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Grand Canyon National Park: South Bass Canyon to Hermits Rest via Tonto Trail


Star Star Star Star Star

Distance: 41.6 miles

Time one of Arizona's trickiest passages just right, and you'll mosey from one idyllic, fern-lined grotto to the next.
  • South Bass Trail

I am down on my knees pumping from a silty puddle, praying I can get one lousy liter—we’ll need that and more to reach what I’ve heard is the best 10 miles in the entire Grand. The previous night my friend, Jane, and I made a waterless camp at the junction of the South Bass and West Tonto Trails, five miles from the South Bass trailhead. We planned, or more accurately, hoped, to top off here in Serpentine Canyon.

Located in the remote western end of the park and snaking into the deep side canyons of the Tonto Plateau, the Jewels Route is, in total, a 48-mile prize I’d been lusting after for years. These inaccessible spots—each named for a precious gem (Ruby, Turquoise, Sapphire, Agate)—are legendary for their seasonal grottoes and solitude, even though the Park Service does its best to discourage visitors. “There are no permanent springs,” warns the NPS website. “Only unreliable, unpredictable seasonal trickles.” Plus, there are no bailouts, prompting the park to dub the stretch from South Bass to Boucher Trail the most difficult section of the trans-canyon trail system.

At least 10 hikers have died here in the last 50 years by making the same mistake we might be. But we roll the dice—seems a reasonable gamble since we are here after a very wet winter. So with three liters between us, we clamber up the trailless scree slope of Serpentine and search for a cairn on the blinding-bright expanse of the Tonto.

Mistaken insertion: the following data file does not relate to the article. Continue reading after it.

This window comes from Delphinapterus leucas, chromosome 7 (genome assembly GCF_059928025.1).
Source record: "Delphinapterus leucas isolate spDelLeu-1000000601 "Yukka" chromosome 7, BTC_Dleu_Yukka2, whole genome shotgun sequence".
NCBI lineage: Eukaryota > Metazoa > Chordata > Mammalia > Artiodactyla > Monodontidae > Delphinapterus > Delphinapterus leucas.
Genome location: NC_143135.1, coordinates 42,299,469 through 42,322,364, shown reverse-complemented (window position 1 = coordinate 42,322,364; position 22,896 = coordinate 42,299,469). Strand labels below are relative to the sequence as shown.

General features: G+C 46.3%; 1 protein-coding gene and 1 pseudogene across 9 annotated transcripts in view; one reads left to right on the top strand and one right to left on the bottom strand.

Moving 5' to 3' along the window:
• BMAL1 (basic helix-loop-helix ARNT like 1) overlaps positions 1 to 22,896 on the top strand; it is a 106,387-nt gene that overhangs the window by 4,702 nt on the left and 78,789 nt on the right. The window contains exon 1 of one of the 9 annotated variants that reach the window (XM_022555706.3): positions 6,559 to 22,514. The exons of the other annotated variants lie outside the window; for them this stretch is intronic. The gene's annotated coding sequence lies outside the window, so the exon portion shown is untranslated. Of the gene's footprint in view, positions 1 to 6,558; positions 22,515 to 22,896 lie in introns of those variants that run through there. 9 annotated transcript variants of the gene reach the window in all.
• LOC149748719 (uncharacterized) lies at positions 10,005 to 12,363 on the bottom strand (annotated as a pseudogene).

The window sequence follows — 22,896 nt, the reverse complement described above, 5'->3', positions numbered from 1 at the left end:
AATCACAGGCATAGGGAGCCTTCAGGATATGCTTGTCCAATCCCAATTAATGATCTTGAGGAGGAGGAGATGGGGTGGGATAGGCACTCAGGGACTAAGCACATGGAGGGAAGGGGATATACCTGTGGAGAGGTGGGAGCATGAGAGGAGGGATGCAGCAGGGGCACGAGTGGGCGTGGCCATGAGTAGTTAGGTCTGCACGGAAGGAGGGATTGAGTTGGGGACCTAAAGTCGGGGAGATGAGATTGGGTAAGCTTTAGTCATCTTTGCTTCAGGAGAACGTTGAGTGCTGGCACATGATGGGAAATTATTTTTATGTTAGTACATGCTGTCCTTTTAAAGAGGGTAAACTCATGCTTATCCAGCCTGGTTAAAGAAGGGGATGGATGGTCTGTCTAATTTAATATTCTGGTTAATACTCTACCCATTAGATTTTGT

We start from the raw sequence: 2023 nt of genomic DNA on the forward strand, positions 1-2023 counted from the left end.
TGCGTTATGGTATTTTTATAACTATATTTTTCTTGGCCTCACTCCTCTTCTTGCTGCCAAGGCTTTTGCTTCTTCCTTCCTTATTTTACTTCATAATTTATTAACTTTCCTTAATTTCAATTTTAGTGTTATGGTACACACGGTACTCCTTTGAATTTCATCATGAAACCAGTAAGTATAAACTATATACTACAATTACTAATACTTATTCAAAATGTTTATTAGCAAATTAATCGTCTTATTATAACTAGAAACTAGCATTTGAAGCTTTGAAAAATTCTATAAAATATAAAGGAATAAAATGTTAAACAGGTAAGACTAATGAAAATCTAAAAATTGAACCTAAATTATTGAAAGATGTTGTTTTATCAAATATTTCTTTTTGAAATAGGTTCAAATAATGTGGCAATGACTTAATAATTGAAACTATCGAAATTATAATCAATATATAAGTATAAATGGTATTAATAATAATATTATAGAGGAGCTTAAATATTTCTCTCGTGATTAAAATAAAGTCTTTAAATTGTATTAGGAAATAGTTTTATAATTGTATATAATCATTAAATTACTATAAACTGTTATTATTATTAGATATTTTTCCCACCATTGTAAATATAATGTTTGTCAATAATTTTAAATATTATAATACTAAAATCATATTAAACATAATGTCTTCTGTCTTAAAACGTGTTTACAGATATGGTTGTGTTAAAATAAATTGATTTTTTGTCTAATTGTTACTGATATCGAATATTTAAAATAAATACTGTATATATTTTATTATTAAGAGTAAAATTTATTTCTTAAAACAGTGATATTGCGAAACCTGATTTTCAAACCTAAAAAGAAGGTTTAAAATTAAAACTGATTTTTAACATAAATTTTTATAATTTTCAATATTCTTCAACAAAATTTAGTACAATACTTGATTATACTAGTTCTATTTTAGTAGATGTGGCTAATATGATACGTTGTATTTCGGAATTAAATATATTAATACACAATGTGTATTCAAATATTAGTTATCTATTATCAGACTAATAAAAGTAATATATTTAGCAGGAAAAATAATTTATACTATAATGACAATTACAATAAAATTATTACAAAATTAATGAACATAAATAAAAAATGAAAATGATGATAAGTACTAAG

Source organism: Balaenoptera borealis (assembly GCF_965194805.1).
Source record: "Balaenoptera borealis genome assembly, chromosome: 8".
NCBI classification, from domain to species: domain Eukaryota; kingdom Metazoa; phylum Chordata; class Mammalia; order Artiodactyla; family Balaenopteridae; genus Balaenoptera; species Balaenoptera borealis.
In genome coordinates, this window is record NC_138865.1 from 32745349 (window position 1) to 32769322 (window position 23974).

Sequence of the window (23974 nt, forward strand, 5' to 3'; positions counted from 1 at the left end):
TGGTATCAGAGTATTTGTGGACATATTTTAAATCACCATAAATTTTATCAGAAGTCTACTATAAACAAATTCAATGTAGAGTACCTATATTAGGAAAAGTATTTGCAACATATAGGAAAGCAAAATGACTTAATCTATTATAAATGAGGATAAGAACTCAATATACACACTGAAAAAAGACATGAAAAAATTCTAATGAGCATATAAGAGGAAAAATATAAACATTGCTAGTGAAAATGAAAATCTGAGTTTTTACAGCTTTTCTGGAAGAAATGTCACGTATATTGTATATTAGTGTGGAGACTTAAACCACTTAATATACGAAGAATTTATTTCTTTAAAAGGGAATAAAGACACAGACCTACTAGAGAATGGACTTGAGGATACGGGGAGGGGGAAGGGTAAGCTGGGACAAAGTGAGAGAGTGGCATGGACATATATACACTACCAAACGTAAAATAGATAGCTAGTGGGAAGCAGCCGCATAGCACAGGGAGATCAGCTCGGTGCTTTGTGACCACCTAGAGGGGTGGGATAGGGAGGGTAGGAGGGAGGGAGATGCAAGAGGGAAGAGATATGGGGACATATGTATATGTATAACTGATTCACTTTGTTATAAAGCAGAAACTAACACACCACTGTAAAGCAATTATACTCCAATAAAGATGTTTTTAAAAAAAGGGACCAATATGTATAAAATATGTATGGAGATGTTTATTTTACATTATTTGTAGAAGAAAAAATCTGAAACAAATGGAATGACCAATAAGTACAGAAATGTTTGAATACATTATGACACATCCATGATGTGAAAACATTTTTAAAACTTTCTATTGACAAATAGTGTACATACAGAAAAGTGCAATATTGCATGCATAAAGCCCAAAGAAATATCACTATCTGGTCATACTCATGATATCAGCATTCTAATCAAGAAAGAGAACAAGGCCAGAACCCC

Our boots crunch on a fine pavement of gray-green Bright Angel shale as we weave our way through a sea of blackbrush. The hulking orange Havasupai Point rises against the South Rim while the distant white spine of the Sagitarius Ridge defines the North Rim. Perched halfway between the top of the rim and the river, the Tonto Plateau is a balcony with best-seat-in-the-house views of the canyon. Periodically, we venture to the edge and peer 2,000 feet straight down to the blue-green Colorado.

We arrive at the lip of Ruby Canyon with barely a half-liter. The sun is unrelenting, and my head throbs. We look into the dark, seemingly bottomless drainage. We hear a pattering, like light rockfall, echoing off the canyon walls. Sheep? We cock our heads: water gurgling over slickrock!

Our timing is perfect; the seasonal springs in Ruby are ripe with snowmelt and feeding a lush, riparian oasis. A string of clear pools glint in the sunlight. Damselflies hover and zag. Bright green ferns, moss, and monkey flower pad the canyon walls.

The next day, after lounging in Ruby all morning, we confidently march across the parched Tonto for 5.8 miles to Turquoise Canyon, our next camp, where another perfect oasis awaits. You can continue on the Tonto to Hermit trailhead or turn back and just bag these 10 miles. Or stay another day. No matter what, you win.

—Annette McGivney

PERFECT 10 MILES Tonto Trail from Serpentine Canyon to Turquoise Canyon

SEASON The only reliable water is Boucher Creek; seasonal flows run in Ruby, Turquoise, Sapphire, and Slate. Best bet for water and reasonable temperatures: February-April.

CAMPSITES Side canyons, such as Ruby, Turquoise, and Sapphire Canyons are good places to set up camp; you may find seasonal water here, too.

MAPS USGS quads Grand Canyon, Piute Point, Shiva Temple, and Havasupai Point ($8 each,

PERMIT Required. Book four months in advance.

CONTACT (928) 638-7875;

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